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Victor-Victrola.jpgWar can certainly be a time of danger, but there are other times when soldiers are in camp stateside or behind the lines when they can relax.

Camp Meade near Laurel was named for Maj. Gen. George Meade. It became an active army installation in 1917. During World War I, more than 400,000 soldiers would pass through the camp to be trained for the war. It was the training site for three infantry divisions, three training battalions, and one depot brigade.

During the course of the war, 704 Garrett Countians would serve in the military and most of them were sent to Camp Meade for training. The Garrett County boys in Camp Meade in October 1917 were part of a company of 250 men from Garrett and Allegany counties and Baltimore City. The traveling agent with the B&O Railroad who had charge of the Garrett County recruits when they were taken to Camp Meade, said of them, “The boys from Garrett county were the finest bunch I have so far taken to any camp.”

Once at camp, their training went well. “We arrived safely in camp, and most everyone is well and getting along fine with our drills, considering the time we have been here,” six of the recruits – Henry Byrn Hamill, Earl W. Alexander, Harry M. Setzer, Paul R. Liston, Robert R. Glotfelty, John W. Livengood – wrote in a letter to The Republican.

They were healthy and happy. The Republican described them as “the finest specimens of young manhood in the country.”

They were bored, though.

The six recruits, who were representing all of the Garrett County recruits, asked if a subscription fund could be started to buy them a Victrola “as the time when off duty would pass much faster if we had a Victrola to cheer up the boys from ‘Old Garrett,’ and serve to keep them from getting blue,” the letter read.

Although today, Victrola has become a generic term for old phonographs, back then a Victrola was a brand of phonographs with an internal horn that was manufactured by the Victor Talking Machine Company. They are not the older versions of phonographs that Victor used in its logo. This version had an external horn, and a dog sat in front of the horn to hear his master’s voice.

True Victrolas were first marketed in 1906 and quickly gained popularity. That popularity helped bring down the price to roughly $100 ($1,870 today) depending on where it was purchased.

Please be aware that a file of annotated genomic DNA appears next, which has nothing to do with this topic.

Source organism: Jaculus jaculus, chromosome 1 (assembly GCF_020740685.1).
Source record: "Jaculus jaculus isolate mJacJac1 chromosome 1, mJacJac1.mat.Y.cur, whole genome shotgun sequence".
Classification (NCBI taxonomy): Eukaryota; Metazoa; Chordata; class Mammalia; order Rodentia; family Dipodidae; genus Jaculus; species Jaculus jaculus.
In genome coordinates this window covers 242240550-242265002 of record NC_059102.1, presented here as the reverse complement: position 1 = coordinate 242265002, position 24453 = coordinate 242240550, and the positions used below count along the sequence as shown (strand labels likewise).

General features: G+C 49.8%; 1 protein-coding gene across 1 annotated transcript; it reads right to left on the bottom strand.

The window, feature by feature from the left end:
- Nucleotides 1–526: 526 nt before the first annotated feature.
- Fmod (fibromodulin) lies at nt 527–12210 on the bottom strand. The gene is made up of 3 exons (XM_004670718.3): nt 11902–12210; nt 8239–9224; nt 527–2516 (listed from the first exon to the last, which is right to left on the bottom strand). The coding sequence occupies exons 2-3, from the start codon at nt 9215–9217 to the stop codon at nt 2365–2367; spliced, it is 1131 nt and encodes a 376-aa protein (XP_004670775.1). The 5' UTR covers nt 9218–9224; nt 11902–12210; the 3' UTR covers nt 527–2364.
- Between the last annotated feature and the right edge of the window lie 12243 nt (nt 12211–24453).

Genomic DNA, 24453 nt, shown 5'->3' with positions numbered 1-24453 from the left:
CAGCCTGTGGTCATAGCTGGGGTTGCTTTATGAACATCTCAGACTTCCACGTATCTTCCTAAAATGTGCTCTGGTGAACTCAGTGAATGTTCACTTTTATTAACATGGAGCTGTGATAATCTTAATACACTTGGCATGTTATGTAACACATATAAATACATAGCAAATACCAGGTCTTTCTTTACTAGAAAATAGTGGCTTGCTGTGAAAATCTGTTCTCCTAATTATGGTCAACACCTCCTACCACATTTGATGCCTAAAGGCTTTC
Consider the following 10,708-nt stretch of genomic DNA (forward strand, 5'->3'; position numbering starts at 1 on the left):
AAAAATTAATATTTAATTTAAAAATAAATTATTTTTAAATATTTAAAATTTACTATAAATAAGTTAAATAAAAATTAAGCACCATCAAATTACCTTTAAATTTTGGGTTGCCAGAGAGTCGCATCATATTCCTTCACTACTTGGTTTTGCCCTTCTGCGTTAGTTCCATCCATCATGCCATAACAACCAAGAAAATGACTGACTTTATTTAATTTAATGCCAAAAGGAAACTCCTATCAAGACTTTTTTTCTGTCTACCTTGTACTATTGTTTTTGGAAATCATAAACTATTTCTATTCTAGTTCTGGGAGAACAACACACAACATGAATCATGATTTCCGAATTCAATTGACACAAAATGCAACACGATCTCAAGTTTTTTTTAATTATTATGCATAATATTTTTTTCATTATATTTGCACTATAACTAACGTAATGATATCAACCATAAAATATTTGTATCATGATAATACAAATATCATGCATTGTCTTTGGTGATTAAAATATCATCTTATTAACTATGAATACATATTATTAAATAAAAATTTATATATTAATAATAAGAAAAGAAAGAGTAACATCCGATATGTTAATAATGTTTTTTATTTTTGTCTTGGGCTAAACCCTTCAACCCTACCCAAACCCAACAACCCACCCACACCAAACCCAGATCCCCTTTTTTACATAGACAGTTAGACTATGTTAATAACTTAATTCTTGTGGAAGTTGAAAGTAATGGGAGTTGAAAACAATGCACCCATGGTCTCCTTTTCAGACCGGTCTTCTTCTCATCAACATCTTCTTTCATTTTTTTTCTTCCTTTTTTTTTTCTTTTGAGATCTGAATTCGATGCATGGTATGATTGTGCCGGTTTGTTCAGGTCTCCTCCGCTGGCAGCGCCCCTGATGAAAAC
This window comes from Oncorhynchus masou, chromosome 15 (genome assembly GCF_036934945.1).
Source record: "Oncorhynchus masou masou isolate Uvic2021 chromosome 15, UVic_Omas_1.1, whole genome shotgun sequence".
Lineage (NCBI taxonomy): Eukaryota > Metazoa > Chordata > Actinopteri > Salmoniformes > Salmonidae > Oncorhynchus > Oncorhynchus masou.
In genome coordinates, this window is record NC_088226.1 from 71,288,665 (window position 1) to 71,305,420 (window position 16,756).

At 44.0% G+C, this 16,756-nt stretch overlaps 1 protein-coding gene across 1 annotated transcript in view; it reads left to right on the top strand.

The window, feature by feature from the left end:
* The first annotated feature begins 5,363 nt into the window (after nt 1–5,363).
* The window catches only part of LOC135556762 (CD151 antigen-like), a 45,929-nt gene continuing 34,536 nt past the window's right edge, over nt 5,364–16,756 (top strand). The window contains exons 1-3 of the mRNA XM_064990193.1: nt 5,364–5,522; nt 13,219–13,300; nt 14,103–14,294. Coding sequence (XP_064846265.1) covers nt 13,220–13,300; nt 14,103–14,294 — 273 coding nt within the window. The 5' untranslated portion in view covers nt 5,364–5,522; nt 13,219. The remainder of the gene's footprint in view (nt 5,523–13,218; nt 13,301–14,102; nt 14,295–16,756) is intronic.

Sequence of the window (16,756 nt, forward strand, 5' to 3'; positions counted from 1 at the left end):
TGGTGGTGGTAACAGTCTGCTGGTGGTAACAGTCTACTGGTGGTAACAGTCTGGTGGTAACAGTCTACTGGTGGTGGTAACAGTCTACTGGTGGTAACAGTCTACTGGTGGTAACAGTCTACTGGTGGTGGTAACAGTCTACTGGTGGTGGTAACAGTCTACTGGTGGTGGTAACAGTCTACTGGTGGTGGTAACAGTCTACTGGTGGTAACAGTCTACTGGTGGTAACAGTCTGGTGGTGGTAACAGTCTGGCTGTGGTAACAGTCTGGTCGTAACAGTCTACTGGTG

The Republican staff jumped into action starting the subscription fund not only for a Victrola but also records that could be played on it. Not waiting for the next issue, staff began notifying people in town about the request.

Within an hour after the subscription efforts began, $46.50 in donations had come into the news room from 41 donors. E. H. Sincell pledged the most ($5) and some people pledged as little as 25 cents.

One minister gladly donated a dollar to the fund, telling the editor, “Never do you start anything for the boys again unless I am in on the ground floor. If this is insufficient for the purpose or if you want to raise another fund for anything else to come to me.”

The citizens of Friendsville took up a collection and raised $11 from 11 donors. The Girls Club of Gormania raised another $5 and mailed it to the newspaper office.

After a week, $83 had been raised from 74 donors. Within two weeks the $100 goal had been surpassed, and the boys from Garrett County had an enjoyable way to pass the time by the end of October.

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A road cleared of snow during the 1958 blizzard in Garrett County.

The call came in that Thomas J. Johnson needed an ambulance. He was seriously ill and needed to get to the hospital. Normally, it wouldn’t be a problem, but in early 1958, getting anywhere in Garrett County, Maryland, was to say the least difficult.

The ambulance attempted to reach him, but it couldn’t get through to Johnson’s Herrington Manor home. Help came in the form of bulldozers and snow plows that struggled to carve a path through drifting snow as high as 15 feet. It took six hours for the plows to reach the 67-year-old Johnson and rush him to Garrett Memorial.

During another incident that winter, Trooper First Class Robert Henline walked three miles through deep snow that vehicles couldn’t get through to deliver medicine to a desperate family near Gorman.

Other incidents occurred, some serious and some just major inconveniences, but there were a lot of them. In seven weeks in 1958, nearly 112 inches of snow fell on the county, beating out the previously bad winter of 1936. No other winter in the 20th century to that point even came close.

The Cumberland Sunday Times reported that the bad weather “practically isolated most of the county despite heroic efforts of State Roads and county roads crews, National Guardsmen and other volunteers.”

Although the first snows of the new year had fallen mid-January, the first big storm came at the end of the month. Ten inches of snow fell on January 24 followed by three more inches two days later. “For a short time on Friday afternoon there was snow, sleet and ice falling at the same time,” The Republican reported. A heavy fog also slowed things down.